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The Perabò family project:
The Perabò Family is part of “We Feed the World” project supported by Gaia Foundation.
The project features 50 communities and the work of world-renowned photographers such as Rankin, Martin Parr and Graciela Iturbide. We Feed the World is a photographic initiative that cuts through misinformation to creatively tell the stories of the farmers and fishers who really feed the world.
The exhibition was held in October 2018 in London, Barge House, and curated by Cheryl Newman.
Order your copy of the book here.
We Feed the World
Push Pull Zine
Each day at 3 am Rino Perabò rises in the farmhouse his family built over three hundred years ago in the hills of Faedis, Northern Italy. He walks out past the portraits of the Perabò farmers past, into the dark mouth of the barn to where his beloved herd of Pezzate Rosa cows is resting.
Rino knows every one of his thirty cows by name. And once Stella, Colomba, Roma, Parigina, Viola, and their fellows have been milked, they will leave the barn and spend their day wandering freely over his land, which is sparsely fenced, free-range.
Everything the cows eat, Rino has grown on the farm. Everything the cows leave behind on their wanderings, Rino keeps fertilizing his crops. Since the start, the Perabò Family Farm has been an organic, circular system and so it remains.
Every morning a local cheese producer comes by to collect the two hundred liters of milk Rino’s cows produce each day and take the milk to the nearby town of Cividale for processing.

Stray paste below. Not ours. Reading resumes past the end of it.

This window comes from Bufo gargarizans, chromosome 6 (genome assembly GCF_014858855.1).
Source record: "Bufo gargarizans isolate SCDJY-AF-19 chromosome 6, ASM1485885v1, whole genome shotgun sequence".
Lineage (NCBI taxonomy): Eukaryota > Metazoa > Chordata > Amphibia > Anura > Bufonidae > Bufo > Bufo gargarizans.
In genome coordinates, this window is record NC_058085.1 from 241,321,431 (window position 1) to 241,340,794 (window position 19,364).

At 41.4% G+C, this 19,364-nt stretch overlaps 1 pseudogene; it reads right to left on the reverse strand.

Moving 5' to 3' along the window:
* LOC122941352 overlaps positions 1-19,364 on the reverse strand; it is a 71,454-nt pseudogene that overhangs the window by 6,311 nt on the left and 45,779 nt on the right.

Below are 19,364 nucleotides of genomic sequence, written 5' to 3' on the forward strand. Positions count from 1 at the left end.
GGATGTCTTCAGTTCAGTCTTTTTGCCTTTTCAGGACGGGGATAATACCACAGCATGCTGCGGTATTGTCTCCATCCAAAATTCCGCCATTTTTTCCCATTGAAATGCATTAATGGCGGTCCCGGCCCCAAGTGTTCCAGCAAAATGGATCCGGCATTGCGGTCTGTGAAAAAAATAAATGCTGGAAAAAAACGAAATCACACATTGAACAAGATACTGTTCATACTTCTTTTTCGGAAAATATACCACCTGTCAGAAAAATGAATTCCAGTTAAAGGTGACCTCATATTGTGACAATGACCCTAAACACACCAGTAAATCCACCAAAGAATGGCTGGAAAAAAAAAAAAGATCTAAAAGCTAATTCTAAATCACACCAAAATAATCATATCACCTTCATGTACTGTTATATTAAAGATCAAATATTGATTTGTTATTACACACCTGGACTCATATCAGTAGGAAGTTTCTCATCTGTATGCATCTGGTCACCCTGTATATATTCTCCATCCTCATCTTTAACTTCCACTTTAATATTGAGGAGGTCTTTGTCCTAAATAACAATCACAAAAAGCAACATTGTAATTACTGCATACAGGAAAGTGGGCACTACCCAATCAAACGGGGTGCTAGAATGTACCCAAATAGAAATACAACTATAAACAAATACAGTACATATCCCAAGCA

This is a relatively new way of doing things. Not so long ago, like most other farming villages in Udine, Faedis had its own dairy, held in common by farmers who would ‘rent’ it to produce their own cheese. The longer trip Rino’s milk must make today is a sign of the times.
It is hard to imagine an approach to raising cattle more at odds with the ‘Big Agriculture’ approach to farming cattle than Rino’s. His small-scale, agroecological approach stands in marked contrast to mega cattle farms around the world, infamous for the poor welfare of their animals, grabbing community farmland, driving deforestation, and climate change. Combined, the world’s top five meat and dairy corporations are now responsible for more annual greenhouse gas emissions than Exxon, Shell, or BP.
Raising animals on vast scales to meet similarly vast appetites for meat and milk, these corporations are stacking the odds against Rino and farmers like him. Operating economies of global scale, they are undermining the economic life of farms like Rino’s, of local dairies, mills, and businesses that fit with and stem from the places they are in, for all the wrong reasons.
But whilst industrial animal agriculture is intensive in the impacts and damage it causes, Rino’s way is intensive in knowledge, skill, and care. And this is what gives him strength and the resilience to continue in adversity.
Rino is driven to continue what he sees as care for a place that has been passed down in his family for generations. At a time when traditions and culture are being lost, he hopes to be an example of an ‘old fashioned farmer’. To show the younger generations that this does not mean being backward or irrelevant, but is a way to live and work consciously in the world today.
Like his ninety-year-old Mother, Teresita, who taught Rino how to farm and now sits inside deep in prayer, Rino is keeping the faith.